Renault has joined Ferrari in saying it will not back any move for a Formula 1 engine freeze from the start of 2022.
The idea of a freeze is being pushed by Red Bull, which is trying to find a way to take over the Honda engine project so it can run the power units after the Japanese manufacturer pulls out at the end of 2021.
The Milton Keynes-based team is clear that it can only do so if there is a block on development, as it cannot afford the huge costs that would come from having to keep upgrading the engines.
The imposition of such a freeze would require support from rival teams and, with Ferrari having already indicated it will not back the idea, Renault has now come out against it.
Speaking to selected media ahead of the Emilia Romagna Grand Prix, Renault team boss Cyril Abiteboul said his team’s ambitious development plans for the future meant it could not support the plan.
And he says his mind has changed from several months ago, when Red Bull stood up against such a freeze because it did not want Honda held back.
“If you had asked me six months ago, we would have pushed hard for an even lower cap budget, to try to contain the costs of the chassis, but also to reduce those related to the engine by accepting a freeze,” said Abiteboul. “But Red Bull Racing and Honda were against it and we accepted it.
“So we continued on a different path. Since then, we have been very busy working on the 2022 engine platform and, if you ask me today what I think about freezing the engines, my position is clearly different from the one I had six months ago.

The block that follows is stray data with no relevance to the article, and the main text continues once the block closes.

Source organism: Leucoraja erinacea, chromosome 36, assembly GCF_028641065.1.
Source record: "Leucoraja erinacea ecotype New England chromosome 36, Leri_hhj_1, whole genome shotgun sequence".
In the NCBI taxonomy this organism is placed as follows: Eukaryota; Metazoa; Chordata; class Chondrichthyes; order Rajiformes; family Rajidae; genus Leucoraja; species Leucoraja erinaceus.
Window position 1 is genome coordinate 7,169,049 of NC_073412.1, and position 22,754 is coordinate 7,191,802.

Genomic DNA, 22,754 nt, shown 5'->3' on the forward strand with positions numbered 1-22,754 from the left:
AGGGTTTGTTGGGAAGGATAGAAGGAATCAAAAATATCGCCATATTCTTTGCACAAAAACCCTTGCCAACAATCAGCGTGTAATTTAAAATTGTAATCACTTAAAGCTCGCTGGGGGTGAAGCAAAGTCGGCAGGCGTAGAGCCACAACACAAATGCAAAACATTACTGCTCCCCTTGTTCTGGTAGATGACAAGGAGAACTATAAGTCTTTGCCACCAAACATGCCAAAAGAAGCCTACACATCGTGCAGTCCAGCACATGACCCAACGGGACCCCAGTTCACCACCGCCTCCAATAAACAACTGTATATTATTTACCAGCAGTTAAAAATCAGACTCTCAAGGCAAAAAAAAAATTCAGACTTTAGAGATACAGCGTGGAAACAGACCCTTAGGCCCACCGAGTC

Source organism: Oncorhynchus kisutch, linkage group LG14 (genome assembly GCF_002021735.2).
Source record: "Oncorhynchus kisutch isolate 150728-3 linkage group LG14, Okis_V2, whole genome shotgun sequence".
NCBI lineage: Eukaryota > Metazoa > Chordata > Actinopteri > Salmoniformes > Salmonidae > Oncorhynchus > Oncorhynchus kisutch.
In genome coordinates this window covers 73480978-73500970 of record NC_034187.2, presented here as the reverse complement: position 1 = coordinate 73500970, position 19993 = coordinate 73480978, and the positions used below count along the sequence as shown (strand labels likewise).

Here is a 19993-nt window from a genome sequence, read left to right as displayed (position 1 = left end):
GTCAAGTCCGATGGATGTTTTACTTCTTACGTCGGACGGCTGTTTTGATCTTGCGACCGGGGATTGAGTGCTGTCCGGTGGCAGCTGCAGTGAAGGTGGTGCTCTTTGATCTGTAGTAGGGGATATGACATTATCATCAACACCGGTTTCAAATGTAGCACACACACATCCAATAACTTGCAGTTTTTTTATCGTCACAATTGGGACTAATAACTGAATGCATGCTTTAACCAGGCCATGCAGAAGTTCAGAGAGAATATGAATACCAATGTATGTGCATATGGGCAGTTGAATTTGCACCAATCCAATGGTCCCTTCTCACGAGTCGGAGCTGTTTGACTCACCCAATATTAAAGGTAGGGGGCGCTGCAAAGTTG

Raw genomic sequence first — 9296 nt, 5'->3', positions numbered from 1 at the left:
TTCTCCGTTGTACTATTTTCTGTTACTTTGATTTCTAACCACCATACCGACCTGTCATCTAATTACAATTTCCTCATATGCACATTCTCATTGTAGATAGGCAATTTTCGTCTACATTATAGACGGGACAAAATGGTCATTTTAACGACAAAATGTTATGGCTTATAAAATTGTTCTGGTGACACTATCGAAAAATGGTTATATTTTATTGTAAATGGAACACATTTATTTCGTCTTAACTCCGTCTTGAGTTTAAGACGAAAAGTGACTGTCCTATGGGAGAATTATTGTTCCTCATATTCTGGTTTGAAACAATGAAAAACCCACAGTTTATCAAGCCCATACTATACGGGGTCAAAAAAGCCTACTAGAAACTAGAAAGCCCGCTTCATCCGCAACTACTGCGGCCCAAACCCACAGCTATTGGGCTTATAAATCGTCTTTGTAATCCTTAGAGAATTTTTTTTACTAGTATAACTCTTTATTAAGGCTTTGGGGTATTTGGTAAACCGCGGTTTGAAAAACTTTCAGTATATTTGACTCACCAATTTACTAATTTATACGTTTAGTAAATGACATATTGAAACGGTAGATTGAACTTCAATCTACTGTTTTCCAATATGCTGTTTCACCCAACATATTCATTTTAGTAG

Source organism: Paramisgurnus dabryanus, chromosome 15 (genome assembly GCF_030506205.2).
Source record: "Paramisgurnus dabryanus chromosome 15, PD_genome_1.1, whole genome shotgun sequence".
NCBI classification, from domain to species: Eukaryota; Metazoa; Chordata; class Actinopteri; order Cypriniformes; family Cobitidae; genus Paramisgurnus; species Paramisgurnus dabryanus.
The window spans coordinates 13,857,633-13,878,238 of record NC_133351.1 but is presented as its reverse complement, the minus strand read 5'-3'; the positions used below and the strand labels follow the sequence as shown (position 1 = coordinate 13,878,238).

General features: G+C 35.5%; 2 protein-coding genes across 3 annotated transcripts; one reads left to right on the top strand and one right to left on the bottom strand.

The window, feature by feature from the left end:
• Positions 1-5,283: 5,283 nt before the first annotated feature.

“I am against freezing the engines. We have no intention to stop what could be a very important platform for us. We do not accept it.”
Red Bull boss Christian Horner is aware that not all his rivals will back the freeze plan, which is why he wants the FIA to step in.
“I think that ultimately this is where self-interest comes into play, and you know the job of the regulator and the commercial rights owner has to look at the broader picture of what is right for F1,” he said at Imola.
“We’ve obviously lost a manufacturer in Honda, which is disastrous news for the sport. And for Red Bull to take on that engine project, we just can’t comprehend [the costs], obviously thinking about open development, particularly in the world that it currently is at.
“I think the FIA and the commercial rights holder, they’re having constructive discussions. Obviously that needs to take place hand-in-hand with the OEMs that have an involvement in the sport.
“And I believe that that is what will happen, and obviously some form of solution needs to be found in the coming weeks.”
Abiteboul said that the real focus for Renault is in framing the basis of future engine rules, which will come in for 2026 at the latest.
“We have to talk to find a solution for the engines of the future in the medium to long term, also from the point of view of the sustainability of the new power units,” he said.
“We are in favour of talking about medium to long term plans for the engines of the future, but certainly not about freezing the power units.”